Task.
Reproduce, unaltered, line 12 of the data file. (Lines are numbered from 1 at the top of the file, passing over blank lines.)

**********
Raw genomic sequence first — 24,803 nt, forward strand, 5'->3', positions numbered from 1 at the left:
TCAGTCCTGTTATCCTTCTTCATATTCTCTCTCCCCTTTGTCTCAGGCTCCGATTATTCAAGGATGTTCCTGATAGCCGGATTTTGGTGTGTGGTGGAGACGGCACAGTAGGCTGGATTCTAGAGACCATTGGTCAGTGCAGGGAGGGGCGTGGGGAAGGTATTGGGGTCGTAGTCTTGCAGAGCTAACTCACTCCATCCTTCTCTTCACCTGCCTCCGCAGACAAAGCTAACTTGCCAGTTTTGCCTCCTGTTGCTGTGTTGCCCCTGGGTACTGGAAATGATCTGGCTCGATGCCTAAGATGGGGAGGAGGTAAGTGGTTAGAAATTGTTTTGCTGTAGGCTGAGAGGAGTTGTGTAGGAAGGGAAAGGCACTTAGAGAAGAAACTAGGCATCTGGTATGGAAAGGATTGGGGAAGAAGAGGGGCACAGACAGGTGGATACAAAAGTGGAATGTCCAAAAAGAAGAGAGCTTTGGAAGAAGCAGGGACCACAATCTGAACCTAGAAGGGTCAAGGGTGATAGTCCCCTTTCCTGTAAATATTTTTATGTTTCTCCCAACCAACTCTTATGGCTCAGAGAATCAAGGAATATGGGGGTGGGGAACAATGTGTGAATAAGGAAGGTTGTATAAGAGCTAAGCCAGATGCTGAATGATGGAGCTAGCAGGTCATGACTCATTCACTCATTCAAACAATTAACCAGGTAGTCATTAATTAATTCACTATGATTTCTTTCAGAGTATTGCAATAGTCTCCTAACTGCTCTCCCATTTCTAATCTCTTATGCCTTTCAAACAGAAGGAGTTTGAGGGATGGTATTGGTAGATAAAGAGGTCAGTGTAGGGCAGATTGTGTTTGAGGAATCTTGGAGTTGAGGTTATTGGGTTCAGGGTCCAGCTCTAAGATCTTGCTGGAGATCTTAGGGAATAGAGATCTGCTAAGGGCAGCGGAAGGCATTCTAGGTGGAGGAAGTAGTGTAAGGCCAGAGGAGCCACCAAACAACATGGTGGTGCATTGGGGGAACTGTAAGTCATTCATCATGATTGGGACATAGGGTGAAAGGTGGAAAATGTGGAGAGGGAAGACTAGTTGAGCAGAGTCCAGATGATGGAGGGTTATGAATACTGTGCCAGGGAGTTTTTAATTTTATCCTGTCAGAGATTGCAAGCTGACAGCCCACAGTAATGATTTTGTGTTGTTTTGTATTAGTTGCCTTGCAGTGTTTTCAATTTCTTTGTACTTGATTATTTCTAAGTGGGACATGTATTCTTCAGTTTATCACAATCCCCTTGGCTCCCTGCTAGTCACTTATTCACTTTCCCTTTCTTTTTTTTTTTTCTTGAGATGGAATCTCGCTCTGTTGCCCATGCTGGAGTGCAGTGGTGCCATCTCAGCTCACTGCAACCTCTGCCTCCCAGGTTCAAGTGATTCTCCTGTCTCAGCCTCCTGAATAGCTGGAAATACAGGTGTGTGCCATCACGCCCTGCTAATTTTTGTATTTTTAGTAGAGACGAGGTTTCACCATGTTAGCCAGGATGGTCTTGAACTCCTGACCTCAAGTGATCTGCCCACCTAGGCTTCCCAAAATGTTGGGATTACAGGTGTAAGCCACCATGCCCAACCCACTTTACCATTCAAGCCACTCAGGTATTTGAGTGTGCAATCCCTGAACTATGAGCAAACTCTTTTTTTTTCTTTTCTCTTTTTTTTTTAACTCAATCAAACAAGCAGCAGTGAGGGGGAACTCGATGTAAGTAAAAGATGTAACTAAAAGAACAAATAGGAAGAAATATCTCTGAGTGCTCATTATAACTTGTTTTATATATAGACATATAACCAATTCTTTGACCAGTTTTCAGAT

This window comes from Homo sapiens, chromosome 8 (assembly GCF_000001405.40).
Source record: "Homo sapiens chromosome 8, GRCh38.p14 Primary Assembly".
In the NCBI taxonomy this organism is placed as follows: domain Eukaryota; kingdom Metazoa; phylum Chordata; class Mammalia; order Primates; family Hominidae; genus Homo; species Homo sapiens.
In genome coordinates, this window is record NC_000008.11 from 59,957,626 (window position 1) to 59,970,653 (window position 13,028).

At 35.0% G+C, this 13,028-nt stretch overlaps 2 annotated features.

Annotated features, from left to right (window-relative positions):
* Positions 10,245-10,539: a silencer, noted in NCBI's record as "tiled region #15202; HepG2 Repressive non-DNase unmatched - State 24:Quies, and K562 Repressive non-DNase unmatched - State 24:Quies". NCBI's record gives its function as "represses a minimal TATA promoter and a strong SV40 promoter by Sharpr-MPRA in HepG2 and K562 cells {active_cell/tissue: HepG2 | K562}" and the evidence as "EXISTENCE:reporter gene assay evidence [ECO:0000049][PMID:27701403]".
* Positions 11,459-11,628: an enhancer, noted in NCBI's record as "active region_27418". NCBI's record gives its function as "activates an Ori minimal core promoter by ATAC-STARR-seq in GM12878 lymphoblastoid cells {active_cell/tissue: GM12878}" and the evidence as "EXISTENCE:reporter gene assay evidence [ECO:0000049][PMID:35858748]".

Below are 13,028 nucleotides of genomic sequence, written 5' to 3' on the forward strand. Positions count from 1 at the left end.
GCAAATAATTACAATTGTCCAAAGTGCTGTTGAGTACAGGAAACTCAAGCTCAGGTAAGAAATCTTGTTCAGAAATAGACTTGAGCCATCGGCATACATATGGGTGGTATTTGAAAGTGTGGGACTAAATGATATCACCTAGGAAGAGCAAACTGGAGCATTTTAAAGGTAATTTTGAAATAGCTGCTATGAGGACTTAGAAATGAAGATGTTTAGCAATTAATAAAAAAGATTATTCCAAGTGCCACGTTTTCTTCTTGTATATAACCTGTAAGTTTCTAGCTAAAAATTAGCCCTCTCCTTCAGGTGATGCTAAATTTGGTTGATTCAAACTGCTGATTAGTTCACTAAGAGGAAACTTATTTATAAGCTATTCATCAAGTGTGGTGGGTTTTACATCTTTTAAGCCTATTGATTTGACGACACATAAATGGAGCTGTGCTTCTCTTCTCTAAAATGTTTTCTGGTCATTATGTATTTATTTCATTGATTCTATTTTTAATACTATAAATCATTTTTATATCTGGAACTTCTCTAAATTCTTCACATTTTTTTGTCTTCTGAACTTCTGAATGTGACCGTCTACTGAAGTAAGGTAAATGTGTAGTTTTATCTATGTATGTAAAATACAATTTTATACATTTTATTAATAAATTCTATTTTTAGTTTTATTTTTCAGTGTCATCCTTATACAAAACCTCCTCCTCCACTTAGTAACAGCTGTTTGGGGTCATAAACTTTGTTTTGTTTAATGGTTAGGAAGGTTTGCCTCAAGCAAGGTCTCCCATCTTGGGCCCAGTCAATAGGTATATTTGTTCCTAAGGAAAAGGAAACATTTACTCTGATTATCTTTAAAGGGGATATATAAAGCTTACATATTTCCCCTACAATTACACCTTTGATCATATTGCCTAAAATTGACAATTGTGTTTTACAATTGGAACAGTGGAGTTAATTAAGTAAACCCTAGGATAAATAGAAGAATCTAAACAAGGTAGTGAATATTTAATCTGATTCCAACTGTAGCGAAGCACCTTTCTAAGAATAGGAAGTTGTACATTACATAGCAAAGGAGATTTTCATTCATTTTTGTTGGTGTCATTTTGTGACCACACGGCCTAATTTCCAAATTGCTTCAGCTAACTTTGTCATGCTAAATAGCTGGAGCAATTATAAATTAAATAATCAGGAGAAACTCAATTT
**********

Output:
GCAAATAATTACAATTGTCCAAAGTGCTGTTGAGTACAGGAAACTCAAGCTCAGGTAAGAAATCTTGTTCAGAAATAGACTTGAGCCATCGGCATACATATGGGTGGTATTTGAAAGTGTGGGACTAAATGATATCACCTAGGAAGAGCAAACTGGAGCATTTTAAAGGTAATTTTGAAATAGCTGCTATGAGGACTTAGAAATGAAGATGTTTAGCAATTAATAAAAAAGATTATTCCAAGTGCCACGTTTTCTTCTTGTATATAACCTGTAAGTTTCTAGCTAAAAATTAGCCCTCTCCTTCAGGTGATGCTAAATTTGGTTGATTCAAACTGCTGATTAGTTCACTAAGAGGAAACTTATTTATAAGCTATTCATCAAGTGTGGTGGGTTTTACATCTTTTAAGCCTATTGATTTGACGACACATAAATGGAGCTGTGCTTCTCTTCTCTAAAATGTTTTCTGGTCATTATGTATTTATTTCATTGATTCTATTTTTAATACTATAAATCATTTTTATATCTGGAACTTCTCTAAATTCTTCACATTTTTTTGTCTTCTGAACTTCTGAATGTGACCGTCTACTGAAGTAAGGTAAATGTGTAGTTTTATCTATGTATGTAAAATACAATTTTATACATTTTATTAATAAATTCTATTTTTAGTTTTATTTTTCAGTGTCATCCTTATACAAAACCTCCTCCTCCACTTAGTAACAGCTGTTTGGGGTCATAAACTTTGTTTTGTTTAATGGTTAGGAAGGTTTGCCTCAAGCAAGGTCTCCCATCTTGGGCCCAGTCAATAGGTATATTTGTTCCTAAGGAAAAGGAAACATTTACTCTGATTATCTTTAAAGGGGATATATAAAGCTTACATATTTCCCCTACAATTACACCTTTGATCATATTGCCTAAAATTGACAATTGTGTTTTACAATTGGAACAGTGGAGTTAATTAAGTAAACCCTAGGATAAATAGAAGAATCTAAACAAGGTAGTGAATATTTAATCTGATTCCAACTGTAGCGAAGCACCTTTCTAAGAATAGGAAGTTGTACATTACATAGCAAAGGAGATTTTCATTCATTTTTGTTGGTGTCATTTTGTGACCACACGGCCTAATTTCCAAATTGCTTCAGCTAACTTTGTCATGCTAAATAGCTGGAGCAATTATAAATTAAATAATCAGGAGAAACTCAATTT